Celebrating Holidays During COVID-19

With the holidays approaching, many are wondering if there’s still a way to make them celebratory after a difficult year.

Madelyn Olson

With COVID-19 rates continuing to rise in conjunction with the start of flu season, celebrations this fall and winter are most likely going to be in a way never done before. We’re still in a pandemic which limits not only our ability to gather in groups, but for many their finances too.

The Centers for Disease Control and Prevention say that the United States is experiencing an increase of COVID-19 infections, which lead us to the grim milestone on Nov. 4 with more than 100,000 new infection cases in one day. The CDC cited small household groupings as one of the main causes, then warned the increase will continue as people spend more time indoors due to the change in weather and the holiday season.

This leaves many wondering if there’s a way to make the holidays celebratory, or if it’s to be one more disappointment at the end of a long, difficult year. Nancy Vandenberg of the EvCC Nutritional Science Department explains the key to making the holidays feel festive is two-fold: creating meaningful experiences within the reality of the situation and switching from spending money to spending time.

Nancy Vandenberg. (Screenshot from The Clipper Tries: Holiday Baking & Table Setting)

The acceptance of a disappointing situation and having a fulfilling experience aren’t mutually exclusive. For Vandenberg, she is still hosting Thanksgiving but instead of in her home it’s in her garage. This allows for social distancing in a well-ventilated area and a fun memory. “I hope my granddaughter remembers [this] because it’s a little wacky and very different than our normal [traditions] and even uses it as a fun story: ‘remember the time we all ate in Grandma’s garage?’”

Think about your favorite holiday memories. The things that make those lasting moments and traditions generally require time more than money. One possible positive side-effect of the pandemic is that many of us have more time at home.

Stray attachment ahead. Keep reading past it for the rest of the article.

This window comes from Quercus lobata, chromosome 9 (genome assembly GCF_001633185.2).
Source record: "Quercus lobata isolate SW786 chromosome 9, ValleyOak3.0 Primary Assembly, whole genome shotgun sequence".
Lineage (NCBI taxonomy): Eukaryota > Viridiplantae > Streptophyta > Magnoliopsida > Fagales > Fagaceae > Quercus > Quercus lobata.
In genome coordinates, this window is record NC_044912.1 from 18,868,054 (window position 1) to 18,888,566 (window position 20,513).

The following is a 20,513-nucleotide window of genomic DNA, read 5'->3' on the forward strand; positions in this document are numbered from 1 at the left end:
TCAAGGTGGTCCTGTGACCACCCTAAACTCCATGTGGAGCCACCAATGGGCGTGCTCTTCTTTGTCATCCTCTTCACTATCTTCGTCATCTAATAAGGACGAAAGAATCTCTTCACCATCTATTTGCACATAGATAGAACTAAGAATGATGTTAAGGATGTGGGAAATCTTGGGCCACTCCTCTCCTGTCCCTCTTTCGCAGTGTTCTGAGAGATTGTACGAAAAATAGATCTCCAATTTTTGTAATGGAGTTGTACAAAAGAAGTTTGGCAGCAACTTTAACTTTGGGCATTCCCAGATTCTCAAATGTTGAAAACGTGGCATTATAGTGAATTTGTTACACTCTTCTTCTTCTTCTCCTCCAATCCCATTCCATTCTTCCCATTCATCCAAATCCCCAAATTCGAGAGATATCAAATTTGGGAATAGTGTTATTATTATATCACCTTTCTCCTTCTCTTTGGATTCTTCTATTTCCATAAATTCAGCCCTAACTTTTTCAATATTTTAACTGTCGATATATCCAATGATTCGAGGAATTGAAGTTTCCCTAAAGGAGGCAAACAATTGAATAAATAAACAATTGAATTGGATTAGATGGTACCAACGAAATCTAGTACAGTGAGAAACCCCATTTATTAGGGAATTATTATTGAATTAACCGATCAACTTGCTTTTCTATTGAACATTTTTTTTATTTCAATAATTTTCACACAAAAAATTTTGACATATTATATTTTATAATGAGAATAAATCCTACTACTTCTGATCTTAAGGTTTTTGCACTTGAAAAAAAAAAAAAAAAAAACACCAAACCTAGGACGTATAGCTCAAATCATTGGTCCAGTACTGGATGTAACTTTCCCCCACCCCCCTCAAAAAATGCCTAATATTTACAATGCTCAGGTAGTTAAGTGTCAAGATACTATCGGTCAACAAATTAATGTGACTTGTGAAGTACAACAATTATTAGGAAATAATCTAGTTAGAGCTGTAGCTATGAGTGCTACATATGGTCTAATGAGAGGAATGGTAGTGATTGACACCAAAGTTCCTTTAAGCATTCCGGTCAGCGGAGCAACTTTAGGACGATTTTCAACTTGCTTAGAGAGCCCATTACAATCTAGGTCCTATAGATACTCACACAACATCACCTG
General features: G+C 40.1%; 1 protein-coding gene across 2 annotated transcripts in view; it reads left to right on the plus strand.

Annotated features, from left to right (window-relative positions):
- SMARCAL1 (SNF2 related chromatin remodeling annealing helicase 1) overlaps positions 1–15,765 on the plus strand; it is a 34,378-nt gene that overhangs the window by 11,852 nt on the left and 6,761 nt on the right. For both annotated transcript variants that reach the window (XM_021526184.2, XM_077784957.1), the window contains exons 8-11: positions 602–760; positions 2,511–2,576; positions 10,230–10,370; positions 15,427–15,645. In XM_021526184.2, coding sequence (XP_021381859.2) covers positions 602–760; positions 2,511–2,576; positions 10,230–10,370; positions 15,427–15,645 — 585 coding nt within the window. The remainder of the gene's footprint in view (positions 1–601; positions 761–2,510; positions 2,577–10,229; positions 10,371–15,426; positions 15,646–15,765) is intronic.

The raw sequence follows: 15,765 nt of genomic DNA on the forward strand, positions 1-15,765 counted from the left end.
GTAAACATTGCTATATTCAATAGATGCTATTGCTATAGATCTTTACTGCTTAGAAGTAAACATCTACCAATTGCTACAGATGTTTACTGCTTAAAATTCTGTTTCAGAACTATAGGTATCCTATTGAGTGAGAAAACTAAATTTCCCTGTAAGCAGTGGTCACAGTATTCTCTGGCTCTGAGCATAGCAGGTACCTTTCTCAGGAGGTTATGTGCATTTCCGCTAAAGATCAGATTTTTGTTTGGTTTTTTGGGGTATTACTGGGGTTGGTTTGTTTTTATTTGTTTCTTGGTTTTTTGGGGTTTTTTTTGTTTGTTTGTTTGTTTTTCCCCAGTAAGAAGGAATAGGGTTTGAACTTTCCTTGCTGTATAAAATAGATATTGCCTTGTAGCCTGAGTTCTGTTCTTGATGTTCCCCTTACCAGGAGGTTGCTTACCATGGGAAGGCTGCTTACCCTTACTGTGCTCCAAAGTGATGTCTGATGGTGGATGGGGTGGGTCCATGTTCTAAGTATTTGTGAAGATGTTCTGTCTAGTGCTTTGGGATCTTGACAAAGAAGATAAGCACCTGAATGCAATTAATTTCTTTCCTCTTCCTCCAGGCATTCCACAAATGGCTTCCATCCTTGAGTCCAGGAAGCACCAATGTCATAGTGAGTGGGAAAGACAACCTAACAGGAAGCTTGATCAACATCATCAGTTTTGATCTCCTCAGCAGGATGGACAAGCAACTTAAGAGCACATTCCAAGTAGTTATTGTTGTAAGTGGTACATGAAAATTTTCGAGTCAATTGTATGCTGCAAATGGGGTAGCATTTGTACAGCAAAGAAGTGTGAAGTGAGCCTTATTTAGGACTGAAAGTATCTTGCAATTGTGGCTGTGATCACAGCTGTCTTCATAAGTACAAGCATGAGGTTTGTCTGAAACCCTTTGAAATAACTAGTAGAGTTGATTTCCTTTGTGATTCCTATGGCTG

Current EvCC student Austin Elliott says, “For three years my mom has asked me to come over and help her handmake a Thanksgiving banner to hang around the front door, and I would say ‘no’ but offer to buy her one because I was working and going to school. This year I’m still doing both but only part-time because of COVID-19, so I said ‘yes’. Making that became my favorite holiday memory as an adult. Holidays have felt like a chore the last few years but I don’t think this one will.” 

Your holiday activity doesn’t need to be expensive or perfect. Elliott’s banner was “clunky” looking when finished and was made with what supplies his mom already had at her house: construction paper and fishing line. Any hesitations about putting it up for all to see disappeared when he realized the process of making it made him happy, and that was enough.

However you choose to celebrate, it’s normal to feel frustrated about the holidays not being the same as they were in previous years. However, if you allow yourself to look at the changes the pandemic is imposing on us as a way to get innovative, you can move past the feeling of what this year has been lacking and onto new memories, stories and traditions that will last longer than the virus.

 Nancy Vandenberg’s Pumpkin Muffins

1 egg

¼ cup oil

¼ cup applesauce

1 cup cooked pumpkin–thaw first if frozen

1 cup milk

1 cup sugar

1 ½ cups white flour

1 cup whole wheat pastry flour (can sub white flour if you can’t find this)

4 teaspoons baking powder

1 teaspoon salt

½ teaspoon soda

1 teaspoon cinnamon

½ teaspoon cloves

½ teaspoon nutmeg

½ teaspoon ginger

Stir together flour, baking powder, salt, sugar, soda, and spices. In a large mixing bowl, beat egg; beat in oil, applesauce, pumpkin and milk. Add dry ingredients all at once; stir just until moistened (the batter will be lumpy). Spoon into a 12 muffin-cup pan sprayed with oil. Bake in a preheated 375° oven 15 – 20 minutes or till the toothpick comes out clean. Remove from the pan by running a knife around the edge of each muffin and then it will easily pop out.